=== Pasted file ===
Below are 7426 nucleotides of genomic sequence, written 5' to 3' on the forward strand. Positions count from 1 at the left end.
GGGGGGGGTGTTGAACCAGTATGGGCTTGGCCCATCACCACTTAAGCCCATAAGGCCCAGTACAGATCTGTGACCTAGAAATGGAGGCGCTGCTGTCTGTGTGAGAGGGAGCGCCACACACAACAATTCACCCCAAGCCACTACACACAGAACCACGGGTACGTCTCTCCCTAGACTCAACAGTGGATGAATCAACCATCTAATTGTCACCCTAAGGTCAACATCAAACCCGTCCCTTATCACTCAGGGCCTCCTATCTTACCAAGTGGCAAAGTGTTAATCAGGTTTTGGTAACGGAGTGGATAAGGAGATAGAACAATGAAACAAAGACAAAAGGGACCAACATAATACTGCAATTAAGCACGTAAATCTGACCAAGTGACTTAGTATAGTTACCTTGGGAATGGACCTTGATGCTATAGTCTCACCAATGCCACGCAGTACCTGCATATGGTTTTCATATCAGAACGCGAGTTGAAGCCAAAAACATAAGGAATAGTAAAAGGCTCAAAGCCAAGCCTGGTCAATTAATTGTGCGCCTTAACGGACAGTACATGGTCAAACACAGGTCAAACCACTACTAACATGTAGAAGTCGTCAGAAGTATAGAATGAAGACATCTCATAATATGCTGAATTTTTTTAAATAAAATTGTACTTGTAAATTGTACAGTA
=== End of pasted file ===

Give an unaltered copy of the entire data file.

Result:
Below are 7426 nucleotides of genomic sequence, written 5' to 3' on the forward strand. Positions count from 1 at the left end.
GGGGGGGGTGTTGAACCAGTATGGGCTTGGCCCATCACCACTTAAGCCCATAAGGCCCAGTACAGATCTGTGACCTAGAAATGGAGGCGCTGCTGTCTGTGTGAGAGGGAGCGCCACACACAACAATTCACCCCAAGCCACTACACACAGAACCACGGGTACGTCTCTCCCTAGACTCAACAGTGGATGAATCAACCATCTAATTGTCACCCTAAGGTCAACATCAAACCCGTCCCTTATCACTCAGGGCCTCCTATCTTACCAAGTGGCAAAGTGTTAATCAGGTTTTGGTAACGGAGTGGATAAGGAGATAGAACAATGAAACAAAGACAAAAGGGACCAACATAATACTGCAATTAAGCACGTAAATCTGACCAAGTGACTTAGTATAGTTACCTTGGGAATGGACCTTGATGCTATAGTCTCACCAATGCCACGCAGTACCTGCATATGGTTTTCATATCAGAACGCGAGTTGAAGCCAAAAACATAAGGAATAGTAAAAGGCTCAAAGCCAAGCCTGGTCAATTAATTGTGCGCCTTAACGGACAGTACATGGTCAAACACAGGTCAAACCACTACTAACATGTAGAAGTCGTCAGAAGTATAGAATGAAGACATCTCATAATATGCTGAATTTTTTTAAATAAAATTGTACTTGTAAATTGTACAGTA